ing the general plan now entered upon, we expect to enlarge its resources, to make more prominent the applications of science to common life, to give a more popular form to its discussions, and, in short, to make it a magazine that no family with brains in it can afford to do without.
Our object will continue to be to furnish a higher grade of reading for purposes of public instruction. In this matter the press of the country has been false to its trust. We have an educational system that brings the whole mass of the people up to the reading-point, and hardly carries them beyond it. The school-master, when he has done with them, hands his pupils over to the editors, and the Dailies, Weeklies, and Monthlies, go on with the work of education. In the school they are taught to worship books, and to consider print and wisdom as synonymous, so that there arises a superstition that mere reading is an intellectual virtue. Were the supreme object of education to make customers for newspapers, our system could hardly be improved. But how does the press meet its responsibilities and use its power? With rare exceptions, it must be said, by ministering to popular weaknesses. Editors fill their pages with worthless gossip, with interminable comment on passing frivolities, with trashy and demoralizing fictions, with the lies, libels, and multitudinous inanities of politics, and with endless, ambitious writing on every empty topic that will serve to make a sensation and beguile the reader without the exertion of thought. It is not in this way that the serious work of public education is to be carried forward. Excess of reading without regard to its quality is a pernicious dissipation, and, besides wasting precious time, it disqualifies those who indulge in it from that serious effort of thought which is the first condition of mental improvement. The main purpose in starting our magazine was to do something to counteract this baneful influence, to contribute something toward elevating the standard of popular reading, and to promote the higher ends of education by diffusing valuable knowledge, and making accessible the productions of the world's ablest thinkers.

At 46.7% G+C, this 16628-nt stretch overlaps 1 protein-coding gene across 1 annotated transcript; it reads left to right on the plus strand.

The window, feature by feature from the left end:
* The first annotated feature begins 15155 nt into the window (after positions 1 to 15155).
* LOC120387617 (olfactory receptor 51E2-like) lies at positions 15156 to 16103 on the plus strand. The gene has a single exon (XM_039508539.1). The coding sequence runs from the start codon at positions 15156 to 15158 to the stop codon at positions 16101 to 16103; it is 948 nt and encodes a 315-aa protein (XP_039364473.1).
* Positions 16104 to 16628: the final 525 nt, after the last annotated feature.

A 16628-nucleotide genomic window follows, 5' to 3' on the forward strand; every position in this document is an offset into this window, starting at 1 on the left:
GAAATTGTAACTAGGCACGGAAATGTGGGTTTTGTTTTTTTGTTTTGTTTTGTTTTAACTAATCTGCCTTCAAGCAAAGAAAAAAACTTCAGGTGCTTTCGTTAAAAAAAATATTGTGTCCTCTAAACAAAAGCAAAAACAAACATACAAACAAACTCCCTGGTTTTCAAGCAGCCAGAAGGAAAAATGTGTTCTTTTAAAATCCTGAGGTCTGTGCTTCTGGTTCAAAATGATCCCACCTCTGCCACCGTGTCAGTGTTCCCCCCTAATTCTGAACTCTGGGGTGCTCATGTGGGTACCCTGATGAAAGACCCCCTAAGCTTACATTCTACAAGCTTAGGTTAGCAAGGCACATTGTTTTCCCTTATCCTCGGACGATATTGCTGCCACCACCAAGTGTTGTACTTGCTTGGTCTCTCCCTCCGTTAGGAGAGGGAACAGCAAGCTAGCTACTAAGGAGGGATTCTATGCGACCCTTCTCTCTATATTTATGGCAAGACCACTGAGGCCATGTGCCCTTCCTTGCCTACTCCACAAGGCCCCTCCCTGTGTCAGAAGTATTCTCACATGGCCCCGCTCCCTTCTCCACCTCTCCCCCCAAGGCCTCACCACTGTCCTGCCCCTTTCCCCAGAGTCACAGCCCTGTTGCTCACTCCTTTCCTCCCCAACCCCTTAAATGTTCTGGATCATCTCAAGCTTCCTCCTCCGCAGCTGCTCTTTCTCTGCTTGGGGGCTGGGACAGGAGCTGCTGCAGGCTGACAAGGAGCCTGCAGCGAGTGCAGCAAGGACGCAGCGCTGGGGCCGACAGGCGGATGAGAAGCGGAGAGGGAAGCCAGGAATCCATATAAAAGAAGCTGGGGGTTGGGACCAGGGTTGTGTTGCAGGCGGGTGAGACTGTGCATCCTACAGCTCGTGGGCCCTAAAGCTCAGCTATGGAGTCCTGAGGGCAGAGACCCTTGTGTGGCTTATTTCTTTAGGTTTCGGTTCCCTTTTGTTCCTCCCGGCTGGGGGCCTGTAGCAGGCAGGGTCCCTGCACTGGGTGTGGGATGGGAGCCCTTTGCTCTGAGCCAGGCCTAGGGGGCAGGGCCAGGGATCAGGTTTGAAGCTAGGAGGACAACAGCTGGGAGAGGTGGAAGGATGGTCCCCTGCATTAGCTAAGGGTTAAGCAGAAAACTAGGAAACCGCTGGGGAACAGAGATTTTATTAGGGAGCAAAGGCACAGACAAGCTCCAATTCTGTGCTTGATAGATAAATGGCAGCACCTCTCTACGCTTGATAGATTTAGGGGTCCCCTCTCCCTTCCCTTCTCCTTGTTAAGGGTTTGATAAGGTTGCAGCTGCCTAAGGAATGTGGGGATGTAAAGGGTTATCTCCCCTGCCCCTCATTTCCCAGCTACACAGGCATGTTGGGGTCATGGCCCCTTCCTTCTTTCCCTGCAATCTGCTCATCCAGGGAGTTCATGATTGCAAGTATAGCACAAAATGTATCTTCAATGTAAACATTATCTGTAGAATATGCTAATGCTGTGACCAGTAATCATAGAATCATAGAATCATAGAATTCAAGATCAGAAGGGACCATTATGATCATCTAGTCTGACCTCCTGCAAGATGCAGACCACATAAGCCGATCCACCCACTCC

A few have criticised the Monthly as containing too much foreign matter; but our aim is to get the best, be it foreign or domestic. In the interests of truth we have to guard against the "bias of patriotism," and all who do this will recognize that the leading intellectual work of the world is now done in Europe. A spurious patriotism fosters national jealousies and teaches us that foreigners are our enemies; but, in the sphere of science, the selfish and paltry antagonisms of men can be forgotten, and to talk about is impertinent. Our allegiance is to the age and to the growing spirit of liberality, which is its greatest honor. But we shall guard against undervaluing American scientific thought, and would refer to the present contents of the Monthly in attestation of this purpose.
Again thanking our friends for their generous encouragement, we ask for its continuance, and an increase of their efforts to promote the diffusion of our magazine. As it was for the people to decide whether it should be sustained, so it will be for them to enlarge the sphere of its usefulness by extending its circulation, and thus enabling us to carry out our plans for its improvement.
Mr. Parke Godwin, of the Evening Post, was chosen to speak for the press at the Tyndall banquet; but he saw fit to throw his toast behind him, and take up a more ambitious róle. He used the occasion to give a lesson to the scientific gentlemen present as to the proper